The Inter-American Commission on Human Rights convened a hearing on April 4 on the Right to Water in the United States, following a petition from the US Human Rights Network and the Right to Water Coalition. The hearing took place in Washington, DC, during the 157th Period of Sessions of the Inter-American Commission and addressed issues related to the denial of the right to water and sanitation in the US.
“The current water crisis in Flint, MI where local tap water is poisoned with lead in a city that is 61% Black, as well as the contamination of the San Juan River in the King Gold Mine disaster that has impacted indigenous Navajo communities in Shiprock, New Mexico are just two of the ongoing violations of the basic human rights to water and sanitation in the U.S. that petitioners are calling attention to. The petition also looks at issues of affordability and mass water shut-offs including in Boston, Baltimore, Detroit, Flint, and Lucerne in Lake County, CA, as well as infrastructure and accessibility, all of which have disproportionately impacted low-income communities of color and Indigenous Peoples, particularly the elderly, children, pregnant women, the disabled, the chronically ill, or other vulnerable groups, in both major cities and in rural areas,” said the US Human Rights Network after filing the petition for the hearing in January.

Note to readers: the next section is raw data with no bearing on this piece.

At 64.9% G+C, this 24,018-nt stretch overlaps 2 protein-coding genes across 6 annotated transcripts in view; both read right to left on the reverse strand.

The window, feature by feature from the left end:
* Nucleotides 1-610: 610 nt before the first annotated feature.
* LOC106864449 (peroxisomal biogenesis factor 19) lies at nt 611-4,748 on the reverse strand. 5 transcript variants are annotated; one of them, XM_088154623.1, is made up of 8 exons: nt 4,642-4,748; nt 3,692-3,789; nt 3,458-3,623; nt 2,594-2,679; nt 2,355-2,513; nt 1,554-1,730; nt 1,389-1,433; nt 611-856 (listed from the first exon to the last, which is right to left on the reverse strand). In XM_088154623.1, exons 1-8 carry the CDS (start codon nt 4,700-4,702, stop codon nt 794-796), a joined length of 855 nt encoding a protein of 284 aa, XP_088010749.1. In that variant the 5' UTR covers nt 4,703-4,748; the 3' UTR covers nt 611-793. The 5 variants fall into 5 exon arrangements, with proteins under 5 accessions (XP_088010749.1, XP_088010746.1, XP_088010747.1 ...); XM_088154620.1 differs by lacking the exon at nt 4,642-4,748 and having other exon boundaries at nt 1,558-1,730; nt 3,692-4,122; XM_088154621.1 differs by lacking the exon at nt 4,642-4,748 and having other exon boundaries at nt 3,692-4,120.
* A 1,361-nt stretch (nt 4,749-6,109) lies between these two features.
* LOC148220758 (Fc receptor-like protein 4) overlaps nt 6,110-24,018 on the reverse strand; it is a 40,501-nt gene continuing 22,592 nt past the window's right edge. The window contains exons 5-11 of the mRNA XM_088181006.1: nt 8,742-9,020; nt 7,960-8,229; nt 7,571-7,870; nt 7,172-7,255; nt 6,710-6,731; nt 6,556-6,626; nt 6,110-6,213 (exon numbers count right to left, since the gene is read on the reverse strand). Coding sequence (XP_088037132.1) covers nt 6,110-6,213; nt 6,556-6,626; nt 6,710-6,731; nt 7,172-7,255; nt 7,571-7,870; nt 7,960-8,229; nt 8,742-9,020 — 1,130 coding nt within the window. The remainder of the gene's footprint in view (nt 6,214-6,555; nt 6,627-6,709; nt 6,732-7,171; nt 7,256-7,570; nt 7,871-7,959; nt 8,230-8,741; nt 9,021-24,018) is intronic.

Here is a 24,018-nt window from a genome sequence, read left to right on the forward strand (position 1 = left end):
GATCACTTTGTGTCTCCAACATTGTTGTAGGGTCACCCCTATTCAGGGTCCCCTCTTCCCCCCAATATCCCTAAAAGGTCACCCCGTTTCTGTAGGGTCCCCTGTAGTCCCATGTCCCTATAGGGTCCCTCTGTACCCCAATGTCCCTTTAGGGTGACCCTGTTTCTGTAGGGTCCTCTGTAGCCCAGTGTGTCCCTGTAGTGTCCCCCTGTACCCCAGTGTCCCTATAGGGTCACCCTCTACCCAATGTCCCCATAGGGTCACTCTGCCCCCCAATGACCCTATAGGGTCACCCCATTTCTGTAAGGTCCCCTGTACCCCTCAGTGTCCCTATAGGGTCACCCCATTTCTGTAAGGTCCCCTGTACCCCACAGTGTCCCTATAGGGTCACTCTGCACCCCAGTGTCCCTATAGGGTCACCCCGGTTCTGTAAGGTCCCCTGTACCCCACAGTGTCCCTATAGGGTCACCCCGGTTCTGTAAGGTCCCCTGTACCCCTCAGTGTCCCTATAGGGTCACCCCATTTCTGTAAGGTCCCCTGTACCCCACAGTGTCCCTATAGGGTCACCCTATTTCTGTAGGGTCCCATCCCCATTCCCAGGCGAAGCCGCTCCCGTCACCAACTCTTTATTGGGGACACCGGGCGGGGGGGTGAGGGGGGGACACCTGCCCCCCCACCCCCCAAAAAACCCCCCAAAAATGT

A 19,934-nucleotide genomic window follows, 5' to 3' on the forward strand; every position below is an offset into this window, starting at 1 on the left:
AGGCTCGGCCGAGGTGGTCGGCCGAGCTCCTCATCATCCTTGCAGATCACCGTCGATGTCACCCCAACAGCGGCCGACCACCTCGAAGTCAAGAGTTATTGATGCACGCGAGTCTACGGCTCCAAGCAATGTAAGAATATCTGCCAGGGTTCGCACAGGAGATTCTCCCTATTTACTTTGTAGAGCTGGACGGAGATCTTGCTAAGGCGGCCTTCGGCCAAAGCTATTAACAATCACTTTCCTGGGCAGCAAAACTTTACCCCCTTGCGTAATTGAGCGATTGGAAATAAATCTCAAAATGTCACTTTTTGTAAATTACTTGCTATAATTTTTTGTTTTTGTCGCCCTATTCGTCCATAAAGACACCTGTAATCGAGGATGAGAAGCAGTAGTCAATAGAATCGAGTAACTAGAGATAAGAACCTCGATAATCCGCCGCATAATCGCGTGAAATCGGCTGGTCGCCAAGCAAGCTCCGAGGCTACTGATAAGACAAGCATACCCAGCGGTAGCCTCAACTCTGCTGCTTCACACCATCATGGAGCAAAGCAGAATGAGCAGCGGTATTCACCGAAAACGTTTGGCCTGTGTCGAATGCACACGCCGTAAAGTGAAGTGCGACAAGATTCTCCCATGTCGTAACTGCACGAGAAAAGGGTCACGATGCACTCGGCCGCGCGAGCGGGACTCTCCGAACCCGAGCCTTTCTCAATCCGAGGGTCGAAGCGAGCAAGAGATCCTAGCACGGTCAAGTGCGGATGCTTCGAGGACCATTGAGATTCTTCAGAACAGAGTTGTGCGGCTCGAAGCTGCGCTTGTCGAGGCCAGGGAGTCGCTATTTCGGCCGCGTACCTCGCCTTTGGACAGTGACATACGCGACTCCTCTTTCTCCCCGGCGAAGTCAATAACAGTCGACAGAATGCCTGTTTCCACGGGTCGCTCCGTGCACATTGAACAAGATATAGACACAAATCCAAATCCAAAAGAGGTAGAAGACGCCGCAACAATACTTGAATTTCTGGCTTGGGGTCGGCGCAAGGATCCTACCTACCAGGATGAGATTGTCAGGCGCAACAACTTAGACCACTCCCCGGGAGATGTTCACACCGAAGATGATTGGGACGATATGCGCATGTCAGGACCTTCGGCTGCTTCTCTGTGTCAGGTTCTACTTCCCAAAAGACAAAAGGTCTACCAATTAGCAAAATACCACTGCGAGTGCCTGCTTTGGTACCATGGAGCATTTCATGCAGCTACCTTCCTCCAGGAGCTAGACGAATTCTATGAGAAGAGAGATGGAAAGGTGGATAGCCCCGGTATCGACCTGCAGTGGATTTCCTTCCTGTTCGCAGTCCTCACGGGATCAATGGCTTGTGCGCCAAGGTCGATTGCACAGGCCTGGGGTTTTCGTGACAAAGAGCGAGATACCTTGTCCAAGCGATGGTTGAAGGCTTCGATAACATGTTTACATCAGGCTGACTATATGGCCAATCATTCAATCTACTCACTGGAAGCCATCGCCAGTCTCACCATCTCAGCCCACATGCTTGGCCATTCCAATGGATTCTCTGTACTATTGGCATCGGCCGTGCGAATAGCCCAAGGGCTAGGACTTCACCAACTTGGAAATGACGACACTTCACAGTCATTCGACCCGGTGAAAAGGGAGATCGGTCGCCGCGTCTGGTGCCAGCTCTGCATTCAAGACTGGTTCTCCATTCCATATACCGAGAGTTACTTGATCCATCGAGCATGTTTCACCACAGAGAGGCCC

The National Lawyers Guild has signed on to USHRN’s petitions to the IACHR for hearings on the right to water in the United States. US government representatives emphasized in their comments that the US had not ratified human rights documents that would impose an obligation in regards to the human right to water, while members of the Commission pointed out that human rights are inherent. Victims of environmental injustice presented about the government’s lack of response in guaranteeing water and sanitation to communities of color and impoverished communities in Georgia, Kentucky, the Dine (Navajo) Nation, California, and Flint and Detroit, Michigan. The video of the hearing is now available in full from IACHR and includes statements from petitioners and US government representatives: